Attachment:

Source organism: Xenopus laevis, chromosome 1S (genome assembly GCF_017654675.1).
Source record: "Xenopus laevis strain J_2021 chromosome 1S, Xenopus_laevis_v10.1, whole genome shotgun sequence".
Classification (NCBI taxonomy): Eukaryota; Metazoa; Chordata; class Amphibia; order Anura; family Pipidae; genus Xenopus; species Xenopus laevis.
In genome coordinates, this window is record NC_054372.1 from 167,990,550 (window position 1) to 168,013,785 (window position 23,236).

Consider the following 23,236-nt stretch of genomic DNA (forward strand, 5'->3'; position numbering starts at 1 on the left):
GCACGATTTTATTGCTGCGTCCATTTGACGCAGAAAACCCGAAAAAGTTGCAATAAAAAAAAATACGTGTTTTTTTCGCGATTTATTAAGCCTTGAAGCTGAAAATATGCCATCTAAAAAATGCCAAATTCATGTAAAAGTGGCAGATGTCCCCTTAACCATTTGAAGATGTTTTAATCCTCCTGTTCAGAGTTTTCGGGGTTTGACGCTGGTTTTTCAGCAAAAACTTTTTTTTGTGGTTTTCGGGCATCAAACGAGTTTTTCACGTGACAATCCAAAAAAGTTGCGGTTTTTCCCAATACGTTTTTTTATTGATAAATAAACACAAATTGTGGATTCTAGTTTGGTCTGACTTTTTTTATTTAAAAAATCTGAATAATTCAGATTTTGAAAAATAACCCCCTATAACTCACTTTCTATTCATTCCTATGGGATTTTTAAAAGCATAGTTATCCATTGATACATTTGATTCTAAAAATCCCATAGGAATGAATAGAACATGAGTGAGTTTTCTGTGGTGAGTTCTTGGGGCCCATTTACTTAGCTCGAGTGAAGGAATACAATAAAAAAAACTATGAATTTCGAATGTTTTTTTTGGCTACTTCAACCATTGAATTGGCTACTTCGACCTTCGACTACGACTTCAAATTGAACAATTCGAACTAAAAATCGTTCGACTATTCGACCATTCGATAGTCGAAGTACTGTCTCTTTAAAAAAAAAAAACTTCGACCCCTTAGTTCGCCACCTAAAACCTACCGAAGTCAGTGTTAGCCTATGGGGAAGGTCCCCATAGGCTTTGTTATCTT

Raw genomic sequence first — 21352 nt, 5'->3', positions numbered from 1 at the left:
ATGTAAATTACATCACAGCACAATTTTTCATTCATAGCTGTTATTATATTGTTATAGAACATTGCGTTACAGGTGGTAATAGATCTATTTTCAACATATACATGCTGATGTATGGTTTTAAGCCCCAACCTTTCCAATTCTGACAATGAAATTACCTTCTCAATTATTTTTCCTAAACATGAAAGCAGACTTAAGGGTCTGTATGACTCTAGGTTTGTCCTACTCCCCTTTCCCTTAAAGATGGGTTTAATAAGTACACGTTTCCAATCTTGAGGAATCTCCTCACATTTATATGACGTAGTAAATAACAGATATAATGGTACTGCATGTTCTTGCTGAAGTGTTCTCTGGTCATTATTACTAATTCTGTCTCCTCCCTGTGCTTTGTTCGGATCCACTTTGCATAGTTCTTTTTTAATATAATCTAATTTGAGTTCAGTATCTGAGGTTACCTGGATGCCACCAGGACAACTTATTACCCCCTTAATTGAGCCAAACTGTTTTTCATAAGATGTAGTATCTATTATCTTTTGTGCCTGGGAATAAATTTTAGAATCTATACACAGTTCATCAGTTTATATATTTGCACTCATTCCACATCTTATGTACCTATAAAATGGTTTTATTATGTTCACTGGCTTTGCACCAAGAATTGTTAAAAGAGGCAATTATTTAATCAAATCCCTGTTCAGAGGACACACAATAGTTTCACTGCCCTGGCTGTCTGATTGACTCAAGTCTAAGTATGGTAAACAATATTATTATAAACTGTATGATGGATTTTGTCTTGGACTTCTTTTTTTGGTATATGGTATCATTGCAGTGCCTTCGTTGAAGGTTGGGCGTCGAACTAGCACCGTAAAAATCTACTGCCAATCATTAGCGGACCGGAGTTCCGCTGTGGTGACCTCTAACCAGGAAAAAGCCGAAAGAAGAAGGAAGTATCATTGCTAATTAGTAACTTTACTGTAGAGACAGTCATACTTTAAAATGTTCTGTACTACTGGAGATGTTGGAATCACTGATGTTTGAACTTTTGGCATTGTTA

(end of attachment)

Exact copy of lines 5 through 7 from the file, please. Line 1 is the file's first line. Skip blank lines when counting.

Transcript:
Consider the following 23,236-nt stretch of genomic DNA (forward strand, 5'->3'; position numbering starts at 1 on the left):
GCACGATTTTATTGCTGCGTCCATTTGACGCAGAAAACCCGAAAAAGTTGCAATAAAAAAAAATACGTGTTTTTTTCGCGATTTATTAAGCCTTGAAGCTGAAAATATGCCATCTAAAAAATGCCAAATTCATGTAAAAGTGGCAGATGTCCCCTTAACCATTTGAAGATGTTTTAATCCTCCTGTTCAGAGTTTTCGGGGTTTGACGCTGGTTTTTCAGCAAAAACTTTTTTTTGTGGTTTTCGGGCATCAAACGAGTTTTTCACGTGACAATCCAAAAAAGTTGCGGTTTTTCCCAATACGTTTTTTTATTGATAAATAAACACAAATTGTGGATTCTAGTTTGGTCTGACTTTTTTTATTTAAAAAATCTGAATAATTCAGATTTTGAAAAATAACCCCCTATAACTCACTTTCTATTCATTCCTATGGGATTTTTAAAAGCATAGTTATCCATTGATACATTTGATTCTAAAAATCCCATAGGAATGAATAGAACATGAGTGAGTTTTCTGTGGTGAGTTCTTGGGGCCCATTTACTTAGCTCGAGTGAAGGAATACAATAAAAAAAACTATGAATTTCGAATGTTTTTTTTGGCTACTTCAACCATTGAATTGGCTACTTCGACCTTCGACTACGACTTCAAATTGAACAATTCGAACTAAAAATCGTTCGACTATTCGACCATTCGATAGTCGAAGTACTGTCTCTTTAAAAAAAAAAAACTTCGACCCCTTAGTTCGCCACCTAAAACCTACCGAAGTCAGTGTTAGCCTATGGGGAAGGTCCCCATAGGCTTTGTTATCTT

Raw genomic sequence first — 21352 nt, 5'->3', positions numbered from 1 at the left: